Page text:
Institute of Chemical Engineering
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EIS4Fabs

This project is granted by FFG and is done in cooperation with Alfred Gruber GmbH.

Within the project EIS4Fabs a biosensor for the detection of antibody fragments should be developed to monitor the production process of these high valuable molecules.

Motivation

Antibody fragments (Fabs) are highly valuable molecules with a broad application in medicine (e.g. Abciximab, Ranibizumab, Certolizumab [1, 2]). Similar to antibodies (Figure 1) they have an antigen binding site. They are, much smaller and do not require post-translational glycosylation for biological activity allowing for cheap production processes using microbials like Escherichia coli.

 

Figure 1 Antibody and antibody fragment (Fab).

This reduction in production costs and time makes them extremely promising biopharmaceutical molecules. After expression in E. coli, the Fabs are translocated into the periplasm, enabling the formation of disulfide bridges in an oxidizing environment. However, the recombinant protein expression causes stress and as consequence cell-leakiness, the loss of cell integrity. The valuable Fab-product will be released uncontrollably and lost into the fermentation broth [3]. Today, no real time analytics is available to detect this loss. A similar challenge in Fab production processes is their purification, where once more only time delayed tools like ELISA are available. These offline ELISA-assays, which currently are state of the art, make fast and efficient process development as well as in-process-control impossible.

Goal

We will develop a novel biosensor based on electrochemical impedance spectroscopy (EIS) [4, 5] to 1) monitor Fab production processes in bioreactors in real- time (we will focus on cell leakiness), and 2) quantify the Fab in the different unit operations during product purification. Therefore, we will produce protein L, an immunoglobulin binding molecule, which will be the biorecognition element that binds to the antibody fragments. The produced protein L will be immobilized on the gold surface (Figure 2). Afterwards the gold chip with the covalently bound protein L will be used to detect antibody fragments. The bound antibody fragments then cause a change in the impedance signal. This will enable us to detect even small amounts of Fabs highly specific and very sensitive in the upstream and downstream process.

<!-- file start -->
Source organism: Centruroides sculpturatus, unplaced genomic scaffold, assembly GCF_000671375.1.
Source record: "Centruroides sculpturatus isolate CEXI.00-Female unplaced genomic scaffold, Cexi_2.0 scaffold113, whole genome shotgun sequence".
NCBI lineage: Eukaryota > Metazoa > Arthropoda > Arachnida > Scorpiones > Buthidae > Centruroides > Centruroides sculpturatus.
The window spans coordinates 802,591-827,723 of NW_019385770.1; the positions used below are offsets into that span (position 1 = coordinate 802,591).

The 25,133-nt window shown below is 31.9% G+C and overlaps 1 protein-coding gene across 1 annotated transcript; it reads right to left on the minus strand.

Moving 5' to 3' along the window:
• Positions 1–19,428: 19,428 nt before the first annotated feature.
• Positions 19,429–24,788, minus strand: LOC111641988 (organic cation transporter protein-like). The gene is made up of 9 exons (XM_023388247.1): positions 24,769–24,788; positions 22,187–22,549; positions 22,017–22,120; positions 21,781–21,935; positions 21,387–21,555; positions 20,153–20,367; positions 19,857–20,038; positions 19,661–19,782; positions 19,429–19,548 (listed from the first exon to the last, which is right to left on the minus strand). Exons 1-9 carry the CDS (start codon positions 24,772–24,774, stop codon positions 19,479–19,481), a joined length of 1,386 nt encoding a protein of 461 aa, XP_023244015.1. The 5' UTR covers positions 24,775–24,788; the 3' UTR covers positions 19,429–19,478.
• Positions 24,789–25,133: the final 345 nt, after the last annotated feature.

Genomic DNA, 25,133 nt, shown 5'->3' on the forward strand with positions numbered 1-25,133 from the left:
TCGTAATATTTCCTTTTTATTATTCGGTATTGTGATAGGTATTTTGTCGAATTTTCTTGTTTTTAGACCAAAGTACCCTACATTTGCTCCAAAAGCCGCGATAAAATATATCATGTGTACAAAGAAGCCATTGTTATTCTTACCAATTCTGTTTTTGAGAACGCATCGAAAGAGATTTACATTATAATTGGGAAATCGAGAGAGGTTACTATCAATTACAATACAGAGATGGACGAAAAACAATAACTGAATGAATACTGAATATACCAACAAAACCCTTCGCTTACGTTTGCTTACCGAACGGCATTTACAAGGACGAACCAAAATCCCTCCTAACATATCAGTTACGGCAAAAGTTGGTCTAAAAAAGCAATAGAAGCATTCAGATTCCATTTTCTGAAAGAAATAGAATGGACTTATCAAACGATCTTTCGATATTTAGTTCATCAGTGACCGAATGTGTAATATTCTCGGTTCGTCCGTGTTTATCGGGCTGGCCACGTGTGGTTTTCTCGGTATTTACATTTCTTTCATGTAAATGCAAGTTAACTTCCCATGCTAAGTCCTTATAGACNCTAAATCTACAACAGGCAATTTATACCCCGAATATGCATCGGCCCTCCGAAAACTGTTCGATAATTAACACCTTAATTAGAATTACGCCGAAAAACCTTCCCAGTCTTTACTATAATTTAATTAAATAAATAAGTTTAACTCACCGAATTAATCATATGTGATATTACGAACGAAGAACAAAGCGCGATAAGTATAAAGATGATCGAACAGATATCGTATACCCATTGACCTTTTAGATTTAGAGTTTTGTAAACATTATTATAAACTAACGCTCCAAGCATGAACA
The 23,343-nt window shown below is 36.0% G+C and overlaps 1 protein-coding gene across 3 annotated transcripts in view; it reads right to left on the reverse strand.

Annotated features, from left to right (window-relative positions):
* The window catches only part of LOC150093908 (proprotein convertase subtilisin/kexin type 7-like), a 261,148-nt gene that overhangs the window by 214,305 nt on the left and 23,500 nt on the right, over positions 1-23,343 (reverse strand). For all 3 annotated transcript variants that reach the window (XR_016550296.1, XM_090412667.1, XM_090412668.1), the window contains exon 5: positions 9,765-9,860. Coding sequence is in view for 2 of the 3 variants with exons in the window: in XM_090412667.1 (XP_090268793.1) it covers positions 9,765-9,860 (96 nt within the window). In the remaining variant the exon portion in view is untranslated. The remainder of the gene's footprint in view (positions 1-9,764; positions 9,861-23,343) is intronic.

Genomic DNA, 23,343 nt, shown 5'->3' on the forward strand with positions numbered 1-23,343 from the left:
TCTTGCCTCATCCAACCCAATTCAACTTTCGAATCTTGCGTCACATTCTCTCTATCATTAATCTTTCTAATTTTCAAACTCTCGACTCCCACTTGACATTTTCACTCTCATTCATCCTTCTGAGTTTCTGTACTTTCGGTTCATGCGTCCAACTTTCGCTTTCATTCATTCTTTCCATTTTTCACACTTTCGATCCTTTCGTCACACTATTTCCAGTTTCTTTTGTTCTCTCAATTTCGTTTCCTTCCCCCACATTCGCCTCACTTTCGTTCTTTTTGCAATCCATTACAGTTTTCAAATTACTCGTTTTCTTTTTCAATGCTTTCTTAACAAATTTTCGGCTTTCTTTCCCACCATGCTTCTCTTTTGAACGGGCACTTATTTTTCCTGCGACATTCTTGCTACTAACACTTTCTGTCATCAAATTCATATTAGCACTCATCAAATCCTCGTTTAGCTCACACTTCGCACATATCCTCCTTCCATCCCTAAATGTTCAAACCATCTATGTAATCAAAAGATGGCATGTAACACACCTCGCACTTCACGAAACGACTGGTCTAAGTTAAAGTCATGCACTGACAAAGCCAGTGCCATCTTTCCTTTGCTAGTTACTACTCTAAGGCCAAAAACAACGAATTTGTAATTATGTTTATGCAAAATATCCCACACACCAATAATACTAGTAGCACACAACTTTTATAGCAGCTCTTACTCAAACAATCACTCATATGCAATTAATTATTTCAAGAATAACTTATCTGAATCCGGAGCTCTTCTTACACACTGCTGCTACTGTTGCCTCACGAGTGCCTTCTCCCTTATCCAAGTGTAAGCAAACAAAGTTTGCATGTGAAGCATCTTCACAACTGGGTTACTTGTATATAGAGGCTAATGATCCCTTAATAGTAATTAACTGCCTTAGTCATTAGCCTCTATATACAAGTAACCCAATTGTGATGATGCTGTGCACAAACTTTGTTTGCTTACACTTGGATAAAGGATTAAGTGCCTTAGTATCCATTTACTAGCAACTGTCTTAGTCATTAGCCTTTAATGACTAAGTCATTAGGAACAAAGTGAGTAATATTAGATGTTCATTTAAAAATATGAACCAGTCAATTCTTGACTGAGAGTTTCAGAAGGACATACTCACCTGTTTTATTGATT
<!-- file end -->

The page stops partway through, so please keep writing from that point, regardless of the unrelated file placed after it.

Figure 2 Schematic sketch of the EIS sensor. Protein L will be covalently bound to a gold surface. The immobilized protein L will selectively bind antibody fragments. This change of the protein L – Fab complex will cause a change in die impedimetric signal.

 

Further reading/links/cooperation partners

https://www.keg-gruber.at/de/

https://www.ffg.at

Open positions

MSc Thesis: Impedimetric biosensors for process control

BSc/MSc students and interns are always welcome!

Contact

Assoc. Prof. Dr. Oliver Spadiut

DI Dr. Sabine Kubicek

DI Stefan Kittler

Julian Ebner

References

1. Fernandes, J.C., Therapeutic application of antibody fragments in autoimmune diseases: current state and prospects. (1878-5832 (Electronic)).

2. Kholodenko, R.V., et al., Antibody Fragments as Potential Biopharmaceuticals for Cancer Therapy: Success and Limitations. (1875-533X (Electronic)).

3. Wurm, D.J., et al., How to trigger periplasmic release in recombinant Escherichia coli: A comparative analysis. (1618-0240 (Print)).

4. Slouka, C., et al., A Novel Application for Low Frequency Electrochemical Impedance Spectroscopy as an Online Process Monitoring Tool for Viable Cell Concentrations. LID - 1900. (1424-8220 (Electronic)).

5. Slouka, C., et al., Low-frequency electrochemical impedance spectroscopy as a monitoring tool for yeast growth in industrial brewing processes. Chemosensors, 2017. 5(3): p. 24.